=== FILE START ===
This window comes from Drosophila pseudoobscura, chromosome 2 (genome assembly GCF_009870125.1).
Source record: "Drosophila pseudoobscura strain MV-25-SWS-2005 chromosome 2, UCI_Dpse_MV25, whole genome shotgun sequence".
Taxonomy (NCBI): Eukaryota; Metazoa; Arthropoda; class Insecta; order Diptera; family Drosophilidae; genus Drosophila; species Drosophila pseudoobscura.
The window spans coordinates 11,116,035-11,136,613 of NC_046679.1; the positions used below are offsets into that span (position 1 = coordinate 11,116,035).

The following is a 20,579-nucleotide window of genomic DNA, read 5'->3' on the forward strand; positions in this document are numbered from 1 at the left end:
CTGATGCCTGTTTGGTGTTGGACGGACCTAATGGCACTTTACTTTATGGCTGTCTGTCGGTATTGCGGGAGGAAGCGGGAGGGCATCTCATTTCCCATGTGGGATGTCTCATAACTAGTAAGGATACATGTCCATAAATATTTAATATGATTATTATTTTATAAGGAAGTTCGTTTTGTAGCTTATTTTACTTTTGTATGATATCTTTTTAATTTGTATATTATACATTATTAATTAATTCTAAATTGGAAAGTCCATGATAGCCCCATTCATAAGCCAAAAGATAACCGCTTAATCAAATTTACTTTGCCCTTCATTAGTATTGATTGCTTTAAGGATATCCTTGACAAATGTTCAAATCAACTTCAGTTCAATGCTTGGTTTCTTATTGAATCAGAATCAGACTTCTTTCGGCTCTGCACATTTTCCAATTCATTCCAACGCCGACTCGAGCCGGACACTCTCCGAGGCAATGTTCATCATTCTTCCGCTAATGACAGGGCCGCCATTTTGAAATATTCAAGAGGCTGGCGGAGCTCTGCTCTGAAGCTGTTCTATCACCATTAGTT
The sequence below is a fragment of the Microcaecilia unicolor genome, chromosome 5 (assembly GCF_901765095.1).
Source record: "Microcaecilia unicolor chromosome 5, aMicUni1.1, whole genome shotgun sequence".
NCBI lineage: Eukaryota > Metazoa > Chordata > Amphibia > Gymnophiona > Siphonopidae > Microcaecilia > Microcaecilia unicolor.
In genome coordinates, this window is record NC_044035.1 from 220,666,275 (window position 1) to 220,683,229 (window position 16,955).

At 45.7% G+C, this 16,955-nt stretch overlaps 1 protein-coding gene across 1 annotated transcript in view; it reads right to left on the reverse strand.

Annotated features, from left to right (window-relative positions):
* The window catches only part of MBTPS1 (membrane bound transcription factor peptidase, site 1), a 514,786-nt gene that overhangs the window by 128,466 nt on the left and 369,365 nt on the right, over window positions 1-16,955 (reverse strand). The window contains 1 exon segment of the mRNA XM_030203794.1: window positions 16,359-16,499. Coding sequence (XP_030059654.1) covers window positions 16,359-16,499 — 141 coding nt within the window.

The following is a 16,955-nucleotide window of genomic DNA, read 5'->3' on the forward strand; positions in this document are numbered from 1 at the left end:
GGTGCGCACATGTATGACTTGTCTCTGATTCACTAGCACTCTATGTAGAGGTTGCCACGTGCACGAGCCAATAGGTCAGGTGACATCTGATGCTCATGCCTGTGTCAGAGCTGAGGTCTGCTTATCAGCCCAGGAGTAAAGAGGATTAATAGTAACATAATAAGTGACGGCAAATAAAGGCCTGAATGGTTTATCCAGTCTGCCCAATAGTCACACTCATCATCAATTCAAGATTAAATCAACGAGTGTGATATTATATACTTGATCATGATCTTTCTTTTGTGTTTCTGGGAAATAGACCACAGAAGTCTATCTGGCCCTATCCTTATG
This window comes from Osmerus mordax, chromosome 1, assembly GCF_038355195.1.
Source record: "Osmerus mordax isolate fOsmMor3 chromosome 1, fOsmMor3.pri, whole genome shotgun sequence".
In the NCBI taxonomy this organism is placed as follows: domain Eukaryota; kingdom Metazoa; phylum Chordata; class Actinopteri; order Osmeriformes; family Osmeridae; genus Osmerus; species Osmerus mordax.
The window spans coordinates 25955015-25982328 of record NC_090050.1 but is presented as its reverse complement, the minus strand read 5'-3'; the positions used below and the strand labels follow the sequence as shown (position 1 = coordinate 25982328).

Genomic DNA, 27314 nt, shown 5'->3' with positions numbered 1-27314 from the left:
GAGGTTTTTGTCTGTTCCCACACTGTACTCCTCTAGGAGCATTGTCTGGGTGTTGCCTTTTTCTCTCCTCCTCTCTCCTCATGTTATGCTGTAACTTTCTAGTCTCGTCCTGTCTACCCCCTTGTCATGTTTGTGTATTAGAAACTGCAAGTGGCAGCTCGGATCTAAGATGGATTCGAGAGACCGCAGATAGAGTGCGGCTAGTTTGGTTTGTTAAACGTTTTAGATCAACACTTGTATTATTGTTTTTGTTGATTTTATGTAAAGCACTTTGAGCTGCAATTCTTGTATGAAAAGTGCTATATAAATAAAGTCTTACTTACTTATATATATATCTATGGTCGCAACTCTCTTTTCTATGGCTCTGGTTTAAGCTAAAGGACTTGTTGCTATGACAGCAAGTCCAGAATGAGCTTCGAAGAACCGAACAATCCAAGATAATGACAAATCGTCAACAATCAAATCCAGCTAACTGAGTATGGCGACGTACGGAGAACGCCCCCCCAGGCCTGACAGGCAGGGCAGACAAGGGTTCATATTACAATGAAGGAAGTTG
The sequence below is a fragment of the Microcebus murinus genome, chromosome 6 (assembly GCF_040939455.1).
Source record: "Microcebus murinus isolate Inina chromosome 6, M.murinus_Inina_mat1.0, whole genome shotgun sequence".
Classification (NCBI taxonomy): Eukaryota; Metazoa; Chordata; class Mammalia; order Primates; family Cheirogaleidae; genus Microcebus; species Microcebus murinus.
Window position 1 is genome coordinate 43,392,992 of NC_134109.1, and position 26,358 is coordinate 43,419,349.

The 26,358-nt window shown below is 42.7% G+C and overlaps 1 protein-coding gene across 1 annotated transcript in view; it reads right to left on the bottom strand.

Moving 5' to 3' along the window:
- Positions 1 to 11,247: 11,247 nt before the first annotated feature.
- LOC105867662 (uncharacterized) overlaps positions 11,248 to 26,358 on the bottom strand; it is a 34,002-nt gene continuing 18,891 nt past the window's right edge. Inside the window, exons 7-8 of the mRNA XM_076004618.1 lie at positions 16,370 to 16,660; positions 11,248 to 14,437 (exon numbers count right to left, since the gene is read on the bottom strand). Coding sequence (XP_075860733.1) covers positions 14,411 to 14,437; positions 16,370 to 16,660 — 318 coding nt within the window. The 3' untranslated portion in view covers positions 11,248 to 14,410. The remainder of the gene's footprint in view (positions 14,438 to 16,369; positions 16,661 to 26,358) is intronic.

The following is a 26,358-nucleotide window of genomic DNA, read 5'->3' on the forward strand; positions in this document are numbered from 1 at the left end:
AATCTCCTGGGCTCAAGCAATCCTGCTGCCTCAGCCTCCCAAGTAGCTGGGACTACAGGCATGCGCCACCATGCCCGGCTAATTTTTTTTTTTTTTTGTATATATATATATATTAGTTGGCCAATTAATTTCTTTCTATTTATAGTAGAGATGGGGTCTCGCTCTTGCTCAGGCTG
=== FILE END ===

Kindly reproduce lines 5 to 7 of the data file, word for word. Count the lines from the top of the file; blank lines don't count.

The following is a 20,579-nucleotide window of genomic DNA, read 5'->3' on the forward strand; positions in this document are numbered from 1 at the left end:
CTGATGCCTGTTTGGTGTTGGACGGACCTAATGGCACTTTACTTTATGGCTGTCTGTCGGTATTGCGGGAGGAAGCGGGAGGGCATCTCATTTCCCATGTGGGATGTCTCATAACTAGTAAGGATACATGTCCATAAATATTTAATATGATTATTATTTTATAAGGAAGTTCGTTTTGTAGCTTATTTTACTTTTGTATGATATCTTTTTAATTTGTATATTATACATTATTAATTAATTCTAAATTGGAAAGTCCATGATAGCCCCATTCATAAGCCAAAAGATAACCGCTTAATCAAATTTACTTTGCCCTTCATTAGTATTGATTGCTTTAAGGATATCCTTGACAAATGTTCAAATCAACTTCAGTTCAATGCTTGGTTTCTTATTGAATCAGAATCAGACTTCTTTCGGCTCTGCACATTTTCCAATTCATTCCAACGCCGACTCGAGCCGGACACTCTCCGAGGCAATGTTCATCATTCTTCCGCTAATGACAGGGCCGCCATTTTGAAATATTCAAGAGGCTGGCGGAGCTCTGCTCTGAAGCTGTTCTATCACCATTAGTT
The sequence below is a fragment of the Microcaecilia unicolor genome, chromosome 5 (assembly GCF_901765095.1).